Tech 21’s analog technology has always impressed me, especially their take on “modern” Marshall tones (Plexi and forward). However, their previous generation of SansAmp pedals generally didn’t cover more vintage JTM series nor provide uber gain for metal fans. Their SansAmp Character Series British pedal looks to provide a cornucopia of Marshal-esque tones, covering the history of the legendary British amp maker.
The pedal falls in line with the standard Tech 21 size spec at around 4.5 inches x 3.5 inches and ships in a very nice metal container. Besides the pedal, you also receive a very well written manual (with the typical Tech 21 personality, not your standard dry technical jargon), a quick start guide with several sample settings, and a nice Tech 21 sticker. Unpacking the pedal, I was extremely surprised at how light it is. I don’t mean fragile, the unit feels very sturdy; it simply weighs little. Six knobs adorn the face of the pedal: level, low, mid, high, gain, and the very curious character (more on this later). Inputs/outputs follow the industry standard side mount configuration and a DC power jack is located beneath the output jack. Like all Tech 21 gear, the unit is made in the USA.
Eager to put this puppy through the paces, I plugged the unit up direct into my EMU 1616M sound card and dialed in the JCM 800 sample setting from the quick start guide. With some very slight adjustments, the pedal delivered that trademark Tech 21 tone to which I’ve become very accustomed to over the years: a slightly compressed tone with a full low end and the perfect amount of high end bite. However, upon adjusting the gain knob, it became apparent very quickly that a far more usable gain range is on tap than Tech 21’s previous generation. On their Tri A.C. for example, settings with the gain below 12 o’clock can get a bit brittle (their manual even warns such). Not the case here, the full gain range is useable and very musical, offering everything from extremely subtle break-up to full on chunk.
The unique feature of this new generation of Tech 21 pedals is their character knob...I’m not sure exactly how it works, but the knob is pure genius and delivers on the media hype.
The unique feature of this new generation of Tech 21 pedals is their character knob. I curiously began experimenting with different settings. Per their manual, around 12 o’clock is Plexi range with counter-clockwise becoming increasingly vintage-voiced and clockwise more modern-voiced. I’m not sure exactly how it works, but the knob is pure genius and delivers on the media hype. At lower settings, the bass becomes “looser” and the highs become a bit sharper. I was able to nail early Clapton-like woman tones with the neck humbucker of an Indie Shape Total Natural. Plugging up an SX STL62 and dialing in a Plexi –esque setting yielded a great classic Zep vibe. At higher settings, the bass becomes even tighter with an upper midrange bump and smoother highs eliciting Angus’ grit to Van Halen’s brown sound and beyond. Sweet!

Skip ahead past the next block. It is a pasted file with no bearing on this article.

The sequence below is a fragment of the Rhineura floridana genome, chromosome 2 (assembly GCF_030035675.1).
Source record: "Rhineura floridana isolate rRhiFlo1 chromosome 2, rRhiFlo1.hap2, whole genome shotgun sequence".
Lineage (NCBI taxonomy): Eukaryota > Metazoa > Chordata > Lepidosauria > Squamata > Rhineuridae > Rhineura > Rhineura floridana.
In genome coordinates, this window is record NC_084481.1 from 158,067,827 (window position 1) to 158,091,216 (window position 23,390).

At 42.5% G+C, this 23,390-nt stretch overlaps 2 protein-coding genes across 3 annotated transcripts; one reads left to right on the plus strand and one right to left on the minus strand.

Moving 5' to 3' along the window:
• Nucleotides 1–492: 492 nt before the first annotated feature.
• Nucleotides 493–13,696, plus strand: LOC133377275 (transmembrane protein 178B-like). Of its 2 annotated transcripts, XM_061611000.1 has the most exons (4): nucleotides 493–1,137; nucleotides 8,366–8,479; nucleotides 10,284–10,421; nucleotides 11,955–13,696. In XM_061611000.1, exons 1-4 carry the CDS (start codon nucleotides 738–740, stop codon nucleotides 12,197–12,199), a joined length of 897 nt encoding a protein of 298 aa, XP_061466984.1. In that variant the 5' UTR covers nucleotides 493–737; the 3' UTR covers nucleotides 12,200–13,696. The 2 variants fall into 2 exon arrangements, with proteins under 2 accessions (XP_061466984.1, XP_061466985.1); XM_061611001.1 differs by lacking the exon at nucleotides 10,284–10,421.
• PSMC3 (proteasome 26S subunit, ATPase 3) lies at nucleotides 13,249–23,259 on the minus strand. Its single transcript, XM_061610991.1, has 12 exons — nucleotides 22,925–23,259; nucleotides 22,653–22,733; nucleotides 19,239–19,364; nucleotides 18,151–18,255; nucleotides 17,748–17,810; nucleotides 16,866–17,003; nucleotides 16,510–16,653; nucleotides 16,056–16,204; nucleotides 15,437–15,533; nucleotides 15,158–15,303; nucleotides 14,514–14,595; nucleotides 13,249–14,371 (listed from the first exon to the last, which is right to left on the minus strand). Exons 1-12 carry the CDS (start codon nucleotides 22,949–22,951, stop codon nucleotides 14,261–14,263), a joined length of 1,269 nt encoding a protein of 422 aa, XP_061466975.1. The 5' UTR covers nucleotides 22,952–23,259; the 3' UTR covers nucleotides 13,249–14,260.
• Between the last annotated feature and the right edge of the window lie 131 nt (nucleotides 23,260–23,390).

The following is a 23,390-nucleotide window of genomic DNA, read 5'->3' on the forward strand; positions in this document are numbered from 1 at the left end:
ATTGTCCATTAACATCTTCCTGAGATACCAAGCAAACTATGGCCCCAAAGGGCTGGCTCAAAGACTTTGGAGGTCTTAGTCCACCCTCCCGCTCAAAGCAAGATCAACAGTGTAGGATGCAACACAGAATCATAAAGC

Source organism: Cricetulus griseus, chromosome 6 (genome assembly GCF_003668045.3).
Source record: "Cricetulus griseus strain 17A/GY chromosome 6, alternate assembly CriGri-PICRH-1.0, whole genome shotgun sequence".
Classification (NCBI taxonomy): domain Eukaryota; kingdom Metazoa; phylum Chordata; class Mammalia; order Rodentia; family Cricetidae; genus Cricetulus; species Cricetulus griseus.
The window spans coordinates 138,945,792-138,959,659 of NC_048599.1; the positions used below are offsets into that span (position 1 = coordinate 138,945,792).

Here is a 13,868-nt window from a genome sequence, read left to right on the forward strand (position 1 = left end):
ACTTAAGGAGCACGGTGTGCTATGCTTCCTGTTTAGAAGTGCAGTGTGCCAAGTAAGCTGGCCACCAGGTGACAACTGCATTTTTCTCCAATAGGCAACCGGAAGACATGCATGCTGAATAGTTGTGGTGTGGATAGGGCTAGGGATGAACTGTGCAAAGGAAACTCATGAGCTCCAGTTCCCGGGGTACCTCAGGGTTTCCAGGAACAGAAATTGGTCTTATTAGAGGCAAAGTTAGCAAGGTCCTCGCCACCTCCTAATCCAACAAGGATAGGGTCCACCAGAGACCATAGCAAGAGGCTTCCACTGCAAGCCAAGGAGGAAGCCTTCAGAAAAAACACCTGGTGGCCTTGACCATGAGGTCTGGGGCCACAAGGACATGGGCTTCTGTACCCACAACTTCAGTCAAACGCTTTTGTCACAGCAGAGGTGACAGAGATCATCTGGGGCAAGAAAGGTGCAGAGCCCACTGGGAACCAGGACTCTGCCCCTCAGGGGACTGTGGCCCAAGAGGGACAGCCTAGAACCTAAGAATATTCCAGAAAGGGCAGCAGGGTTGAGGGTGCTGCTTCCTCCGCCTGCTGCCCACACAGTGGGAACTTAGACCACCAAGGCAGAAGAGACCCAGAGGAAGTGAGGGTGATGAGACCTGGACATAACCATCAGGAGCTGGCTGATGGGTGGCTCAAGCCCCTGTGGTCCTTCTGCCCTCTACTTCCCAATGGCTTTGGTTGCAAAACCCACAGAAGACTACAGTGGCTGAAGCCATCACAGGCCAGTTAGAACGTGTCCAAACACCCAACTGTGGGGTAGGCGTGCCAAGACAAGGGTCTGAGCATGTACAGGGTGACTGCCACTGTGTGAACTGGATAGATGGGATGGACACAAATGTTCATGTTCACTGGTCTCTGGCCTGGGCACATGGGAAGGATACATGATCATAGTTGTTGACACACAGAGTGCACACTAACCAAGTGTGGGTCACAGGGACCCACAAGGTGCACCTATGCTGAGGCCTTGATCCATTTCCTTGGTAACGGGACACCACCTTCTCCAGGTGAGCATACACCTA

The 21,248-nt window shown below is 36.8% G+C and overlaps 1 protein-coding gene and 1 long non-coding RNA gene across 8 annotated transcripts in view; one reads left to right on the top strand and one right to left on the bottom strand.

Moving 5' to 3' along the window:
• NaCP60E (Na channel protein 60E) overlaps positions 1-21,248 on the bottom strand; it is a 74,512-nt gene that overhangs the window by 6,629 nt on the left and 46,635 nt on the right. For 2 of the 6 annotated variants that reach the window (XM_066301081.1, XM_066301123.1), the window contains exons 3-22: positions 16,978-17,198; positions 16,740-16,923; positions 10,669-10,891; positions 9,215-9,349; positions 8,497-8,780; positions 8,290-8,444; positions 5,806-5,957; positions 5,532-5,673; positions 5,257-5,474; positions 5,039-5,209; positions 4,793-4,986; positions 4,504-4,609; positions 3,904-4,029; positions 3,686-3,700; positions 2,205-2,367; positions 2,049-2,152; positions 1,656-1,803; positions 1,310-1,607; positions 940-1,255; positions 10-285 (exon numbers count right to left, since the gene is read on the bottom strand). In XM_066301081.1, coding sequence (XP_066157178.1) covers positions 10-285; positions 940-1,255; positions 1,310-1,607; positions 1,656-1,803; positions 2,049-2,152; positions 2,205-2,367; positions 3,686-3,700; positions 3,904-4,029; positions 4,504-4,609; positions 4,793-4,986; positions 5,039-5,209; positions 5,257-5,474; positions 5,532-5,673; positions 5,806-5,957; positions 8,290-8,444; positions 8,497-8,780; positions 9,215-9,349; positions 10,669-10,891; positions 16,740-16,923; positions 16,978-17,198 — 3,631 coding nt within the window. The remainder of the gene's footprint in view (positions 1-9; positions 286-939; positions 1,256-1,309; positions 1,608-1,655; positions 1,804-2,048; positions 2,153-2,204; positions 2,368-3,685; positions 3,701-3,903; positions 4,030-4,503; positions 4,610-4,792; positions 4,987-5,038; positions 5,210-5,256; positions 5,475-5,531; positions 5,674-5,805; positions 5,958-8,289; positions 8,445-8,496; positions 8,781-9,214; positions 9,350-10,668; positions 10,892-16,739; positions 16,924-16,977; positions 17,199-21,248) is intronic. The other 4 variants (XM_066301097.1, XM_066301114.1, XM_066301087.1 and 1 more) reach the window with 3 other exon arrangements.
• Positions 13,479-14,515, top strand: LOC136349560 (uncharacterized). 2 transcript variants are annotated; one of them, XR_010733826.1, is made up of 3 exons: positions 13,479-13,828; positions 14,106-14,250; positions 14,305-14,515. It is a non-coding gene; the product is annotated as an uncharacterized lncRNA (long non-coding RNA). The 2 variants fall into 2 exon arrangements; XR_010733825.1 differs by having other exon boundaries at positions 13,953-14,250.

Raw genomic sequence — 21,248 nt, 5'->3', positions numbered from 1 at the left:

Satisfied with the performance in a direct setting, I tested it into the front end and effects return of Tech 21’s Trademark 60 and into the front of a VHT Classic 6 Class A tube amp. Into the front of both amps, the pedal sounded consistently good but definitely favors brighter amp settings. In both cases with the gain cranked, the pedal brought the pain transforming the mild mannered clean settings into full blown metal engines. However, for some reason I wasn’t able to achieve the musical feedback I normally associate with a higher gain pedal into the Classic 6. Perhaps it’s due to the unit’s slightly compressed nature or the speaker emulation circuit. As I was impressed with the direct tones, I was surprised that I didn’t like it into the effects return of the TM60 as much where the pedal sounded a bit dark, likely due to the pedal’s speaker emulation combined with the slightly darker character of the TM60 in this configuration.
The bass and treble knobs are both voiced very effectively and seem to be interactive with the character knob and each other, as adjustment seemed necessary whenever one knob is moved (very subtle changes in position can have some pretty significant effects). Per the manual, the mid range knob is voiced around 500. For fans of scooped mid aggression, dialing this back with the character knob and gain pegged is extremely effective in achieving monstrous chunk, which retains excellent clarity and presence. Though, boosting the mid knob on more subtle settings can get a bit muddy fairly quickly. I would have preferred a variable mid range which was voiced closer to 1K on more vintage settings. Even so, set neutrally there are some very good vintage tones on tap. The SansAmp Character British pedal isn’t a simple repackaging of the company’s previous pedals. It absolutely delivers on the hype, serving up a wide range of British flavored tones spanning decades and would be an excellent choice for a personal project studio where direct recording is required (or preferred). The fact that the pedal also sounds great into the front of an amp is an excellent bonus.
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Price: ~$150 USD
Pros: Wide range of classic British tones, excellent performance direct.
Cons: Mid knob voiced a bit low to be complementary to all settings.